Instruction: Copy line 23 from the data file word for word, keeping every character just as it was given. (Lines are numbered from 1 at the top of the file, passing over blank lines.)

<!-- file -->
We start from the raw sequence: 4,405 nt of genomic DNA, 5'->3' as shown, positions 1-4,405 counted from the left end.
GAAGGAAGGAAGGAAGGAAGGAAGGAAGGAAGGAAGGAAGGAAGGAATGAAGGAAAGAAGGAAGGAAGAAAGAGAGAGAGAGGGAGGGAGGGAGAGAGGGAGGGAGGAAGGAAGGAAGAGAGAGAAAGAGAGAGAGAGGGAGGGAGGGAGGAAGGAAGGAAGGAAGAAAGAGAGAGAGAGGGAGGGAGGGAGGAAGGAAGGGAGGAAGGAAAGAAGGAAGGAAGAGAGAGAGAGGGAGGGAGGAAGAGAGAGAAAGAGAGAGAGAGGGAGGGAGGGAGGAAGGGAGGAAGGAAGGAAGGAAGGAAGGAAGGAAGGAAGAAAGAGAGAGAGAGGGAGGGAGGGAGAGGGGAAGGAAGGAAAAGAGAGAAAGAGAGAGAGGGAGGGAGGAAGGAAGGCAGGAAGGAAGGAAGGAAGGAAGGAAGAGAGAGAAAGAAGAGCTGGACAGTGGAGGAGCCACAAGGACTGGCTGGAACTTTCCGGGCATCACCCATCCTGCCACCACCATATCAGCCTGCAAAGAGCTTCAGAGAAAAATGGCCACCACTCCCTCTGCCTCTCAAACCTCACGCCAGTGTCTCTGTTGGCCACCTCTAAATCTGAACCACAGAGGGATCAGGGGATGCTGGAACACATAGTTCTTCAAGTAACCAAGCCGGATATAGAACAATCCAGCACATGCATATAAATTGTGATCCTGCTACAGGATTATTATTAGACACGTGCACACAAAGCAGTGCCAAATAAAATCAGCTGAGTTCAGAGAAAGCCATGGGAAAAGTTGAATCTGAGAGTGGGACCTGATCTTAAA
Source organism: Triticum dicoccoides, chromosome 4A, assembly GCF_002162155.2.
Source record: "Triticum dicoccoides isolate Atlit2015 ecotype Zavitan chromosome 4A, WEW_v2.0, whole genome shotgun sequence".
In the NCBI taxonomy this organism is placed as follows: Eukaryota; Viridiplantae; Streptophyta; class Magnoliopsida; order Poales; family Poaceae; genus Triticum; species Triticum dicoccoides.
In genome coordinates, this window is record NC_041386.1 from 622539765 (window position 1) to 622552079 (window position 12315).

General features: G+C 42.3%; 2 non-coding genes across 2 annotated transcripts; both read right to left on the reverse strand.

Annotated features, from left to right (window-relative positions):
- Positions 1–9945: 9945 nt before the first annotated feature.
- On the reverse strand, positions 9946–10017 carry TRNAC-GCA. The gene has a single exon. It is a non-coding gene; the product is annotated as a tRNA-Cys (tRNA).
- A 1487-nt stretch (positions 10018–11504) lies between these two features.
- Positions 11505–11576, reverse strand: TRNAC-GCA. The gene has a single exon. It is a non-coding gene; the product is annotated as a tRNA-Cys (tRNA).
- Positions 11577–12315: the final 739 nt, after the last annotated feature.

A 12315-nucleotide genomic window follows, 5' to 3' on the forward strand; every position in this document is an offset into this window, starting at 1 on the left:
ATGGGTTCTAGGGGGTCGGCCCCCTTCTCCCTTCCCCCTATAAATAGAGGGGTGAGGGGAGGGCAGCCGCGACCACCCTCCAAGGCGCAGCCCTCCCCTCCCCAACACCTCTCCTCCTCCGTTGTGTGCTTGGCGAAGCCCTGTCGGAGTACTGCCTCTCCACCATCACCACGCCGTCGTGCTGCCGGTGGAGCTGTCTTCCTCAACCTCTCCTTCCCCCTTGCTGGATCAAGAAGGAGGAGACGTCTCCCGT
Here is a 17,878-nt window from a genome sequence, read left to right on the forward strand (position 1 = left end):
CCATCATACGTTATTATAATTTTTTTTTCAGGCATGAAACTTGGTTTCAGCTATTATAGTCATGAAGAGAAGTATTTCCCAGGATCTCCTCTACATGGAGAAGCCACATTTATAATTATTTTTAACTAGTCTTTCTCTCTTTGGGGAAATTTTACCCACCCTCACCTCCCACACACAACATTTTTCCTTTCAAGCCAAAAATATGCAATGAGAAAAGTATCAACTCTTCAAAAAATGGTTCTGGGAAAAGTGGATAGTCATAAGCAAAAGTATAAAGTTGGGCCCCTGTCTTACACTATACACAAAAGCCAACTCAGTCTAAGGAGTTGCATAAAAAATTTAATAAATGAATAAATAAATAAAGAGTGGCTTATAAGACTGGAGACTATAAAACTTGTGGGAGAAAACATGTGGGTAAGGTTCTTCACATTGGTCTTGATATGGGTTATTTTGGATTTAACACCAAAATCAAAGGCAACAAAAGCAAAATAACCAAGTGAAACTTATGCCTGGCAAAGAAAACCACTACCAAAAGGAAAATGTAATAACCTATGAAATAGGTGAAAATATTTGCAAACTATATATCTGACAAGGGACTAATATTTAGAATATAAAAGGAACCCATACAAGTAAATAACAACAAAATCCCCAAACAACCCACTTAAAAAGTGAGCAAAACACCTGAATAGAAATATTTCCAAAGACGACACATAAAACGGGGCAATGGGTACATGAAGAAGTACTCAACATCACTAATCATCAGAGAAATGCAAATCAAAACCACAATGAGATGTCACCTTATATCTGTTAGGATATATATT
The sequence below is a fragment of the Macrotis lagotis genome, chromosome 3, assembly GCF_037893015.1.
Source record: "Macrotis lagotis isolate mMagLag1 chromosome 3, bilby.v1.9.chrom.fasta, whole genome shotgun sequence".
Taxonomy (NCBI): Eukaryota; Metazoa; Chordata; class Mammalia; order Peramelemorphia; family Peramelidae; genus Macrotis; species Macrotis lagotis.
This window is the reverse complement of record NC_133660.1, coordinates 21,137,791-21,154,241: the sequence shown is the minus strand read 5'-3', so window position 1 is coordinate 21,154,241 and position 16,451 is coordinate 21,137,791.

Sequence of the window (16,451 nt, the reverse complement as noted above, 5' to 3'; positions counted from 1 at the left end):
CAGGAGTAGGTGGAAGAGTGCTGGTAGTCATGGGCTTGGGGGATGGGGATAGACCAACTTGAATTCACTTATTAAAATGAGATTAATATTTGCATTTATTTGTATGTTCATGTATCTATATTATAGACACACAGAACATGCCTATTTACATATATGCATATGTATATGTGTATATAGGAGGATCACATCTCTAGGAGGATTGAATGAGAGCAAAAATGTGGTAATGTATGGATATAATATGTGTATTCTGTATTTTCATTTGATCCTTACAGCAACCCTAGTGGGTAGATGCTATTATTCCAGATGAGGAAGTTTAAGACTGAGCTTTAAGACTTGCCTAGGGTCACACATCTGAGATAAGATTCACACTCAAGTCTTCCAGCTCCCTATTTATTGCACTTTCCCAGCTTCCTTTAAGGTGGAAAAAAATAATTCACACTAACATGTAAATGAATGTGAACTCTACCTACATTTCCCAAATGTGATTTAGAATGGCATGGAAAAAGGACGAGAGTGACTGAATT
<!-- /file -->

CAGGAGTAGGTGGAAGAGTGCTGGTAGTCATGGGCTTGGGGGATGGGGATAGACCAACTTGAATTCACTTATTAAAATGAGATTAATATTTGCATTTATTTGTATGTTCATGTATCTATATTATAGACACACAGAACATGCCTATTTACATATATGCATATGTATATGTGTATATAGGAGGATCACATCTCTAGGAGGATTGAATGAGAGCAAAAATGTGGTAATGTATGGATATAATATGTGTATTCTGTATTTTCATTTGATCCTTACAGCAACCCTAGTGGGTAGATGCTATTATTCCAGATGAGGAAGTTTAAGACTGAGCTTTAAGACTTGCCTAGGGTCACACATCTGAGATAAGATTCACACTCAAGTCTTCCAGCTCCCTATTTATTGCACTTTCCCAGCTTCCTTTAAGGTGGAAAAAAATAATTCACACTAACATGTAAATGAATGTGAACTCTACCTACATTTCCCAAATGTGATTTAGAATGGCATGGAAAAAGGACGAGAGTGACTGAATT